Hamilton Regional Multiple Myeloma Support Group
Hamilton, Ontario, Canada

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Hamilton Multiple Myeloma

Support Group Meeting

Saturday November 13th 2010


Resource List


Finding and Evaluating Health Information on the Web and Beyond!

Elizabeth Obermeyer-Kostash, JCC Patient & Family Resource Centre

[email protected]

905-387-9711 x65109



Evaluating information on the web


Project False Hope http://www.competitionbureau.gc.ca/healthfraud

Confronting a cancer diagnosis can be deeply distressing. Having accurate and trustworthy information can help you move forward with hope. The Competition Bureau's Project False Hope web page features interactive tools to help you learn to spot the signs of fraudulent online cancer treatments and cures.


Quackwatch http://www.quackwatch.com

Quackwatch is an international network of people who are concerned about health-related frauds, myths, fads, fallacies, and misconduct. Its primary focus is on quackery-related information that is difficult or impossible to get elsewhere. The organization investigates claims of health fraud, answers inquiries about questionable products and services, debunks pseudoscientific claims and works to improve the quality of health information on the web.


Cancer Treatment Watch http://www.cancertreatmentwatch.org

This site is a companion to Quackwatch, and offers the same sorts of information and services, but with an eye to fraudulent cancer cures and claims that exist on the web and elsewhere. They also provide links to reputable cancer organizations and articles, making this site a good go-to resource for legitimate cancer information, as well as helping you avoid fraud.


Health on the Net Foundation http://www.hon.ch

HONcode is the oldest and the most used ethical and trustworthy code for medical and health related information available on the internet. It is designed for two target audiences: the general public and the web publisher, actively involving the site owner in the process of certification. The HON Foundation is a Non-Governmental Organization, internationally known for its pioneering work in the field of health information ethics, notably for the establishment of its code of ethical conduct, the HONcode. The HONcode symbol on a website denotes quality, ethical and reliable health information.



Evaluating media and news information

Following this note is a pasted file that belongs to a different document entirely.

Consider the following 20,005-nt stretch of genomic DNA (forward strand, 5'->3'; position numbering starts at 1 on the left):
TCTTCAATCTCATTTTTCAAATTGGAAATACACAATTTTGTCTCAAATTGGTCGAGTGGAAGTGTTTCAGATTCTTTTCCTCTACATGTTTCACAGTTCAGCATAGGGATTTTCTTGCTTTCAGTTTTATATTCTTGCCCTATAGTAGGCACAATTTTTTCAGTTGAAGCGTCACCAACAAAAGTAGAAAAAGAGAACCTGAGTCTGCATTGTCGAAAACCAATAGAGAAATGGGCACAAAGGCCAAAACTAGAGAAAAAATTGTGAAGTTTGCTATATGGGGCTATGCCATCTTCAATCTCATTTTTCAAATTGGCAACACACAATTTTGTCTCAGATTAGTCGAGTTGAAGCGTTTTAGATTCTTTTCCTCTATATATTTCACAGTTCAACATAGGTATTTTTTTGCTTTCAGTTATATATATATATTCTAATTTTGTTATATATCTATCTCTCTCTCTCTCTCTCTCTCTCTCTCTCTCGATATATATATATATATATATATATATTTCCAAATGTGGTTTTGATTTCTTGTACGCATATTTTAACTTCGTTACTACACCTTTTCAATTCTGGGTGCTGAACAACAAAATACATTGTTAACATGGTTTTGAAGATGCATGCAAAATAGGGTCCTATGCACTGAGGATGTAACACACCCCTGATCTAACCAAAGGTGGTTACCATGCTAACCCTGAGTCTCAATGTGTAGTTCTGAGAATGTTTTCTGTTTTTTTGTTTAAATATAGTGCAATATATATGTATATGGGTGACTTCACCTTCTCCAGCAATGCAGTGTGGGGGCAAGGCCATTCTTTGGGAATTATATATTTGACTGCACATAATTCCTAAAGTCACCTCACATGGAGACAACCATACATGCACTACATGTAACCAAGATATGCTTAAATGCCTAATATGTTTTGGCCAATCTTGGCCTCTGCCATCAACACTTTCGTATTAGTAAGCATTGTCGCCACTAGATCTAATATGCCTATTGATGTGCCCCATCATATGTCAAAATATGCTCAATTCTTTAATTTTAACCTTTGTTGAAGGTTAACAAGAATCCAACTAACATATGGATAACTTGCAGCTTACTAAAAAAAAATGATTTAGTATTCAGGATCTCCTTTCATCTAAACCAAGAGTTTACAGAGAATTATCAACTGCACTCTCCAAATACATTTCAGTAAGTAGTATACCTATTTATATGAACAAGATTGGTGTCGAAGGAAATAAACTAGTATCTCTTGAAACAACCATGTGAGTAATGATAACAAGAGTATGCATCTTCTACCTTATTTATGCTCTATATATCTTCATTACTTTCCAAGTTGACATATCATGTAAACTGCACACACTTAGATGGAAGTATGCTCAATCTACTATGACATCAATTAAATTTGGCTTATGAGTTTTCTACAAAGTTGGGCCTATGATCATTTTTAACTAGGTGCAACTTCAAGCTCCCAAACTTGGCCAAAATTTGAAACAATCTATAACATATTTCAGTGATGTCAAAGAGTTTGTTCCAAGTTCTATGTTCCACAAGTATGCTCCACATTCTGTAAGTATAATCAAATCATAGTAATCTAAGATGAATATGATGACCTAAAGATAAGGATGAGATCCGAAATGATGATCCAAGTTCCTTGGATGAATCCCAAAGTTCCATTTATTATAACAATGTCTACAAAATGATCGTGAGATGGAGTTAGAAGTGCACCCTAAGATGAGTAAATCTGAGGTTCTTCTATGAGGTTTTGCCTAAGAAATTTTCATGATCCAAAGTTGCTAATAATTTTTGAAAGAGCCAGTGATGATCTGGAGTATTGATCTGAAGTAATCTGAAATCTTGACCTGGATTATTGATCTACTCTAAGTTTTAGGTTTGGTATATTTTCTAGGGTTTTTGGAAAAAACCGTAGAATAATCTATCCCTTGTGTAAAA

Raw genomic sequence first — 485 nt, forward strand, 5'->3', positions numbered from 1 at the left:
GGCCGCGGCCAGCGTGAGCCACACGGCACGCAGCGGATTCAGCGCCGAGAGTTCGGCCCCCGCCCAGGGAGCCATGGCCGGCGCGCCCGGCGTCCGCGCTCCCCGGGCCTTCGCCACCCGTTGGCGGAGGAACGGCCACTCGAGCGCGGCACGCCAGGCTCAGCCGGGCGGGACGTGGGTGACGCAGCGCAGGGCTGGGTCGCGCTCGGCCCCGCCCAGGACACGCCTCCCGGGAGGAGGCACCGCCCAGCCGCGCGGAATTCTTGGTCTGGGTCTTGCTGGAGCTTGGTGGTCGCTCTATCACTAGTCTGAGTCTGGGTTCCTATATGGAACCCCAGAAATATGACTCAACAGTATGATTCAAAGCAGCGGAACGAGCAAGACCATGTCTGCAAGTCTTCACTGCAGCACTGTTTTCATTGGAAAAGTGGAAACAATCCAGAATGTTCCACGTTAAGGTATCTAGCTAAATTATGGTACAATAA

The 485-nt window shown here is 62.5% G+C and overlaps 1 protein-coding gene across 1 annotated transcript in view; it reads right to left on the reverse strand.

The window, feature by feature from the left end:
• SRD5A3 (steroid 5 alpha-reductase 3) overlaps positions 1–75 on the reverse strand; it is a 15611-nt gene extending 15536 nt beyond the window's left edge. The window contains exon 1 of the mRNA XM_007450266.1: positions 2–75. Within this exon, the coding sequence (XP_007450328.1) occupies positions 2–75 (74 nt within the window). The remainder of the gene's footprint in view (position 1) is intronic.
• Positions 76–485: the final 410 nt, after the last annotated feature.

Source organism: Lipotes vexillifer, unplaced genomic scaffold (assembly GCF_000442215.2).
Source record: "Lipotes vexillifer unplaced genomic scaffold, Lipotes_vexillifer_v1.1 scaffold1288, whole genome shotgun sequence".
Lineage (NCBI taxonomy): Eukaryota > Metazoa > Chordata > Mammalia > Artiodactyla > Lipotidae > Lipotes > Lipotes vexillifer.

NCI Cancer Risk: Understanding the Puzzle http://understandingrisk.cancer.gov

You've heard the stories about things like cell phones and deodorants causing cancer. How do you decide if the stories you find in the media are accurate? Learn how to analyze what you see or hear in the news with this interactive and easy to use website from the National Cancer Institute.


Sense About Science http://www.senseaboutscience.org.uk

Sense About Science is an independent charitable trust that responds to the misrepresentation of science and scientific evidence on issues that matter to society, From scares about plastic bottles, fluoride and the MMR vaccine to controversies about genetic modification, stem cell research and radiation, SAS works with scientists and civic groups to promote evidence and scientific reasoning in public discussion.

NHS: Behind the Headlines http://www.nhs.uk/News/Pages/NewsIndex.aspx

Behind the Headlines provides an unbiased and evidence-based analysis of health stories that make the news. The service is intended for both the public and health professionals, and helps to explain the facts behind the headlines and give a better understanding of the science that makes the news, provide an authoritative resource for GPs which they can rely on when talking to patients, and become a trusted resource for journalists and others involved in the dissemination of health news.


Health Insight http://www.health-insight.harvard.edu

Overwhelmed by health information?You're not alone.  Advances in science and technology continue to increase the amount of health information available to the media and public. This guide seeks to help consumers evaluate health and scientific information and consider how the information can be used to improve their lives in the Age of Risk Management.